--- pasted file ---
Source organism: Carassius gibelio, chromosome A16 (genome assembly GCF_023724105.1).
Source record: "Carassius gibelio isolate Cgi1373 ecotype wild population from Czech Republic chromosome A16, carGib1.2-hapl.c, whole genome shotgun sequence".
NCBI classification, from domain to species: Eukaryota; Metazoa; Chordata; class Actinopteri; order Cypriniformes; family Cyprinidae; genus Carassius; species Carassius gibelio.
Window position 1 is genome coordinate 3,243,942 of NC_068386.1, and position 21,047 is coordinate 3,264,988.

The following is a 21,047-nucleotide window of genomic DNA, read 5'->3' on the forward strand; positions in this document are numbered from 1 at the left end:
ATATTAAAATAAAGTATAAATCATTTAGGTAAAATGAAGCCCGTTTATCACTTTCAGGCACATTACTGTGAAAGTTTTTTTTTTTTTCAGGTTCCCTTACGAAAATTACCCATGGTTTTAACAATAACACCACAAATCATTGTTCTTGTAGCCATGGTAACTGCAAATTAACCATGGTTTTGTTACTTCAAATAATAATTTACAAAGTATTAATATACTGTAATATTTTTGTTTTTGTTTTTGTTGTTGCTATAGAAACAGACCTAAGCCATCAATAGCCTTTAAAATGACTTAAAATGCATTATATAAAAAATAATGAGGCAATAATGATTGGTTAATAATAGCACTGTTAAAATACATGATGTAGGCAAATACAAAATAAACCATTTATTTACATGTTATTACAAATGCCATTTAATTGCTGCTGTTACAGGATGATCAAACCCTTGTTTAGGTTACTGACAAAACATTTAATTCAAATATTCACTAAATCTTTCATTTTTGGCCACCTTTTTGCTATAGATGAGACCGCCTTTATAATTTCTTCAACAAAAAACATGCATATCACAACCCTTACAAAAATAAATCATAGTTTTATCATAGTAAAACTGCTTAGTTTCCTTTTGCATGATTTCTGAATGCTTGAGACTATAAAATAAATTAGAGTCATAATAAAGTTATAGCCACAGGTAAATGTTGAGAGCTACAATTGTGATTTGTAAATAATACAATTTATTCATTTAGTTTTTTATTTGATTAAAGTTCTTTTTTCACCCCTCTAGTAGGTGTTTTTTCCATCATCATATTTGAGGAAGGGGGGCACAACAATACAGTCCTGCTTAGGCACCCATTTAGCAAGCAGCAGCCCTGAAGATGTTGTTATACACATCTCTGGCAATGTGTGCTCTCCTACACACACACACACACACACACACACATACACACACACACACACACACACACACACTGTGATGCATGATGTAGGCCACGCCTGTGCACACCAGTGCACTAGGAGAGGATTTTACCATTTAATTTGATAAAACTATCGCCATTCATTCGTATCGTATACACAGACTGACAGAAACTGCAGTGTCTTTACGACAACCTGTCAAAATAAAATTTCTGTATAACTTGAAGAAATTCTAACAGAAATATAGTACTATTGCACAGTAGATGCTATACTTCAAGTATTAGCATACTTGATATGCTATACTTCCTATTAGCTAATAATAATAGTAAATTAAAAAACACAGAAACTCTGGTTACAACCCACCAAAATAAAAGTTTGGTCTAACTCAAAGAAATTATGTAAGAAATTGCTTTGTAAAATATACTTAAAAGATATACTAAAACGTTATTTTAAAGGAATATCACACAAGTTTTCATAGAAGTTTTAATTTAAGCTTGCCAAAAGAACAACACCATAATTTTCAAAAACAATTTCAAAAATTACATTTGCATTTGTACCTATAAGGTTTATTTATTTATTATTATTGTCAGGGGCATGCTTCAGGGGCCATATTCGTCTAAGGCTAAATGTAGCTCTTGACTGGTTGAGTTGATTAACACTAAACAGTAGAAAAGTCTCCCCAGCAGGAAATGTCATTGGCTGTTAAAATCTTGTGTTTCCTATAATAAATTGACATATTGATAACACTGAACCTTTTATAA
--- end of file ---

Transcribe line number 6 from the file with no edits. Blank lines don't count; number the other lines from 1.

ATATTAAAATAAAGTATAAATCATTTAGGTAAAATGAAGCCCGTTTATCACTTTCAGGCACATTACTGTGAAAGTTTTTTTTTTTTTCAGGTTCCCTTACGAAAATTACCCATGGTTTTAACAATAACACCACAAATCATTGTTCTTGTAGCCATGGTAACTGCAAATTAACCATGGTTTTGTTACTTCAAATAATAATTTACAAAGTATTAATATACTGTAATATTTTTGTTTTTGTTTTTGTTGTTGCTATAGAAACAGACCTAAGCCATCAATAGCCTTTAAAATGACTTAAAATGCATTATATAAAAAATAATGAGGCAATAATGATTGGTTAATAATAGCACTGTTAAAATACATGATGTAGGCAAATACAAAATAAACCATTTATTTACATGTTATTACAAATGCCATTTAATTGCTGCTGTTACAGGATGATCAAACCCTTGTTTAGGTTACTGACAAAACATTTAATTCAAATATTCACTAAATCTTTCATTTTTGGCCACCTTTTTGCTATAGATGAGACCGCCTTTATAATTTCTTCAACAAAAAACATGCATATCACAACCCTTACAAAAATAAATCATAGTTTTATCATAGTAAAACTGCTTAGTTTCCTTTTGCATGATTTCTGAATGCTTGAGACTATAAAATAAATTAGAGTCATAATAAAGTTATAGCCACAGGTAAATGTTGAGAGCTACAATTGTGATTTGTAAATAATACAATTTATTCATTTAGTTTTTTATTTGATTAAAGTTCTTTTTTCACCCCTCTAGTAGGTGTTTTTTCCATCATCATATTTGAGGAAGGGGGGCACAACAATACAGTCCTGCTTAGGCACCCATTTAGCAAGCAGCAGCCCTGAAGATGTTGTTATACACATCTCTGGCAATGTGTGCTCTCCTACACACACACACACACACACACACACATACACACACACACACACACACACACACACTGTGATGCATGATGTAGGCCACGCCTGTGCACACCAGTGCACTAGGAGAGGATTTTACCATTTAATTTGATAAAACTATCGCCATTCATTCGTATCGTATACACAGACTGACAGAAACTGCAGTGTCTTTACGACAACCTGTCAAAATAAAATTTCTGTATAACTTGAAGAAATTCTAACAGAAATATAGTACTATTGCACAGTAGATGCTATACTTCAAGTATTAGCATACTTGATATGCTATACTTCCTATTAGCTAATAATAATAGTAAATTAAAAAACACAGAAACTCTGGTTACAACCCACCAAAATAAAAGTTTGGTCTAACTCAAAGAAATTATGTAAGAAATTGCTTTGTAAAATATACTTAAAAGATATACTAAAACGTTATTTTAAAGGAATATCACACAAGTTTTCATAGAAGTTTTAATTTAAGCTTGCCAAAAGAACAACACCATAATTTTCAAAAACAATTTCAAAAATTACATTTGCATTTGTACCTATAAGGTTTATTTATTTATTATTATTGTCAGGGGCATGCTTCAGGGGCCATATTCGTCTAAGGCTAAATGTAGCTCTTGACTGGTTGAGTTGATTAACACTAAACAGTAGAAAAGTCTCCCCAGCAGGAAATGTCATTGGCTGTTAAAATCTTGTGTTTCCTATAATAAATTGACATATTGATAACACTGAACCTTTTATAA